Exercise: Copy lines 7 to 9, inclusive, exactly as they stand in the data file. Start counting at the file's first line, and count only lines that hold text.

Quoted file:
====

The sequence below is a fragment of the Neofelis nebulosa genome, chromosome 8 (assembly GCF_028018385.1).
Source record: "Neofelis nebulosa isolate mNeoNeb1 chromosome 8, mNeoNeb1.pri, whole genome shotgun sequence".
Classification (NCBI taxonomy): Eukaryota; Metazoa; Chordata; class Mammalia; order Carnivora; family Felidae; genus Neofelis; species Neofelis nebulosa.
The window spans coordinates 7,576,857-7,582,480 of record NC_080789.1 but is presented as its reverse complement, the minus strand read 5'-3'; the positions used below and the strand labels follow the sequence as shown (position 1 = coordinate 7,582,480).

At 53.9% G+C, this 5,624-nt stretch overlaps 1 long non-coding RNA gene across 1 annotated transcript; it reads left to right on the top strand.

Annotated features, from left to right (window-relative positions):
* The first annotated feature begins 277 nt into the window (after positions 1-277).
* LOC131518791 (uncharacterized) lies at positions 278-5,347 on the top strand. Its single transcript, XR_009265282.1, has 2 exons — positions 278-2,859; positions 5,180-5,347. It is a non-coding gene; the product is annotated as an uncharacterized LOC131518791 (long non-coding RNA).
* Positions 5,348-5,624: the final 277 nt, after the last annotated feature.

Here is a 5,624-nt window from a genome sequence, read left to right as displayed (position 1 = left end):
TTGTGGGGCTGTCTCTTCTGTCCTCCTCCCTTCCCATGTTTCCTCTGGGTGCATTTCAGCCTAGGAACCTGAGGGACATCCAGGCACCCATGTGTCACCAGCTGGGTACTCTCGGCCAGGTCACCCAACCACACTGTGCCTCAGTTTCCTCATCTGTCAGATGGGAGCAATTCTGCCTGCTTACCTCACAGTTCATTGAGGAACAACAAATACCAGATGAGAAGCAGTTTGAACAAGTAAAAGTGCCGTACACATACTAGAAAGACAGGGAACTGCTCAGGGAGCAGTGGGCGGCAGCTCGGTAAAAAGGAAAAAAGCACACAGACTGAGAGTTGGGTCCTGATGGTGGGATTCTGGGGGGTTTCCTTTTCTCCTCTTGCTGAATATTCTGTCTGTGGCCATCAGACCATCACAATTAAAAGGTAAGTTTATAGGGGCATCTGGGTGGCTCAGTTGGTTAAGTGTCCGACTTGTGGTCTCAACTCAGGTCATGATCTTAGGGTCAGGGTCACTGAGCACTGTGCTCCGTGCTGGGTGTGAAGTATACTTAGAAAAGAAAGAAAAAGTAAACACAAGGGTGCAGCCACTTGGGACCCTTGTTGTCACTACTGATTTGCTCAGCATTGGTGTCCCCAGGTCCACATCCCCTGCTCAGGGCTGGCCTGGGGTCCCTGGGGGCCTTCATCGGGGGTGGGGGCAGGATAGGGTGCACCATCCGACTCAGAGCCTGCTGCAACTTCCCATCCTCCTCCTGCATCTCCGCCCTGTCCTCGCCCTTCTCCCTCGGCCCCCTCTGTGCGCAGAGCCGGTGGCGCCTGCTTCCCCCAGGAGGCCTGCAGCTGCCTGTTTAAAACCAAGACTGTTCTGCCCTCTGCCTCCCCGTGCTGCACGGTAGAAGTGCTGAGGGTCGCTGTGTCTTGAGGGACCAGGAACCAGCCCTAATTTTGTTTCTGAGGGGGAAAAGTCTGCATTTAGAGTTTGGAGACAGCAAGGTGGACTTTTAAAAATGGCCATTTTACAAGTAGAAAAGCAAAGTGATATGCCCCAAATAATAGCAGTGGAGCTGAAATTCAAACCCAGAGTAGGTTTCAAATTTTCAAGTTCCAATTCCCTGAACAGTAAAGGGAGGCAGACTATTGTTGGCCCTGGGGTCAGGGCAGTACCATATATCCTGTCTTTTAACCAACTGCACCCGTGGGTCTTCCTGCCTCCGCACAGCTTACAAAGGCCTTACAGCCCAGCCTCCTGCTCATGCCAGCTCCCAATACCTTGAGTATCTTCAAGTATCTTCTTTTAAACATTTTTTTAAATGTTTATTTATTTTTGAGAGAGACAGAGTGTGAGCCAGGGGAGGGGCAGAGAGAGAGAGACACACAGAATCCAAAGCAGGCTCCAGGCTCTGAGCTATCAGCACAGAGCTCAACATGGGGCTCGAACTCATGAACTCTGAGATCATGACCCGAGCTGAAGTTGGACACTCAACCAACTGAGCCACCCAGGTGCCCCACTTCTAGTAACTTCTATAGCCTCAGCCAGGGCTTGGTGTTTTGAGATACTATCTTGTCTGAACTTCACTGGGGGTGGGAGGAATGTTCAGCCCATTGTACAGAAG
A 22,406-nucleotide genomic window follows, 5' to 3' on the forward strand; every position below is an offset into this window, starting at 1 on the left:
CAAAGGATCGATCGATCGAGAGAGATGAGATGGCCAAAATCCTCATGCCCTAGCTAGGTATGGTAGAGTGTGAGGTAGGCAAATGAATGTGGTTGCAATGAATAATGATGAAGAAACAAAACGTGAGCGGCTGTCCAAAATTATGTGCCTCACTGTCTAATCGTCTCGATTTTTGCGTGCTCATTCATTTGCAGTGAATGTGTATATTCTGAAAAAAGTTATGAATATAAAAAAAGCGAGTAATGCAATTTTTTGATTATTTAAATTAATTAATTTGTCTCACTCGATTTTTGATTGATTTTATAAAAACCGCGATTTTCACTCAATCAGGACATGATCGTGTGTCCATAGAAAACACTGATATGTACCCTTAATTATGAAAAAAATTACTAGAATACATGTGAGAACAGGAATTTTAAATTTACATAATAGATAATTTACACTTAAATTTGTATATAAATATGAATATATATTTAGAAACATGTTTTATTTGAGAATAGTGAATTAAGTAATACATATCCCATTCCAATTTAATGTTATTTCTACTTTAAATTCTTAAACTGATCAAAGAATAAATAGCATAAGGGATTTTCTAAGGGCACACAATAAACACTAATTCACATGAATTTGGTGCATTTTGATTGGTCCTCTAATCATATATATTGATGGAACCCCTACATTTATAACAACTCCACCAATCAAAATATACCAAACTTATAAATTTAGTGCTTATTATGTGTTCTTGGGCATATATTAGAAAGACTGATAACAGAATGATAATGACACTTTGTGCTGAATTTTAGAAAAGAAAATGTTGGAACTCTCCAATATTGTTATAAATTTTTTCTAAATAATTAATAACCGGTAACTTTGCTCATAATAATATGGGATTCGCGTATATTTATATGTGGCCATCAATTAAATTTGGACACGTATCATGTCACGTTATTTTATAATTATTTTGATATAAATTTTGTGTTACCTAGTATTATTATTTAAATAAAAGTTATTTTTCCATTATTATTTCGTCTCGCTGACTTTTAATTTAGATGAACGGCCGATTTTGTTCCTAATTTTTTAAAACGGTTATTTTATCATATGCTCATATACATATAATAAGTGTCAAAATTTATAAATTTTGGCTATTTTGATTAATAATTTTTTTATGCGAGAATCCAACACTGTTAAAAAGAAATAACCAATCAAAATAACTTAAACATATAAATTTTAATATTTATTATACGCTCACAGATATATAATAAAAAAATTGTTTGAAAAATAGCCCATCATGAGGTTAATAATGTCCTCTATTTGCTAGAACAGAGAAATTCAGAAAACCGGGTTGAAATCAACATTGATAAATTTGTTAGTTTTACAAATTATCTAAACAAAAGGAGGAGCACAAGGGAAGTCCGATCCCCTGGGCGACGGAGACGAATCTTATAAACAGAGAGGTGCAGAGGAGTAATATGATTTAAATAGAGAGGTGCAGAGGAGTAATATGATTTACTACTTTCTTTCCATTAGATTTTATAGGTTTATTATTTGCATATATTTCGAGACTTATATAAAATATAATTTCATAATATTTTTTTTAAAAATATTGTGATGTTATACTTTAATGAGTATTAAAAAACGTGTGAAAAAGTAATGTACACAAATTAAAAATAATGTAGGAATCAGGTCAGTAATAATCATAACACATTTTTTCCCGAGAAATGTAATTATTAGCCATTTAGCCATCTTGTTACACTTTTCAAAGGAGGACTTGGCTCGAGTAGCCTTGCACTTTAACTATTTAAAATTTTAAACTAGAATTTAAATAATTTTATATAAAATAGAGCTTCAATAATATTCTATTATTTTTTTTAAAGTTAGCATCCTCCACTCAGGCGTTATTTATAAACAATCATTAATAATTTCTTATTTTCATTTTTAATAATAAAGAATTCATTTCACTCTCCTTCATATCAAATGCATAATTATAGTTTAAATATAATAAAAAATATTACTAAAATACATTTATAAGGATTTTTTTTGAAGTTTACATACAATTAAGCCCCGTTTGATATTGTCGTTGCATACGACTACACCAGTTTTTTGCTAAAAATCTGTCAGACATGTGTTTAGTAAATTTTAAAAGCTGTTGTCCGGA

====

* The first annotated feature begins 277 nt into the window (after positions 1-277).
* LOC131518791 (uncharacterized) lies at positions 278-5,347 on the top strand. Its single transcript, XR_009265282.1, has 2 exons — positions 278-2,859; positions 5,180-5,347. It is a non-coding gene; the product is annotated as an uncharacterized LOC131518791 (long non-coding RNA).
* Positions 5,348-5,624: the final 277 nt, after the last annotated feature.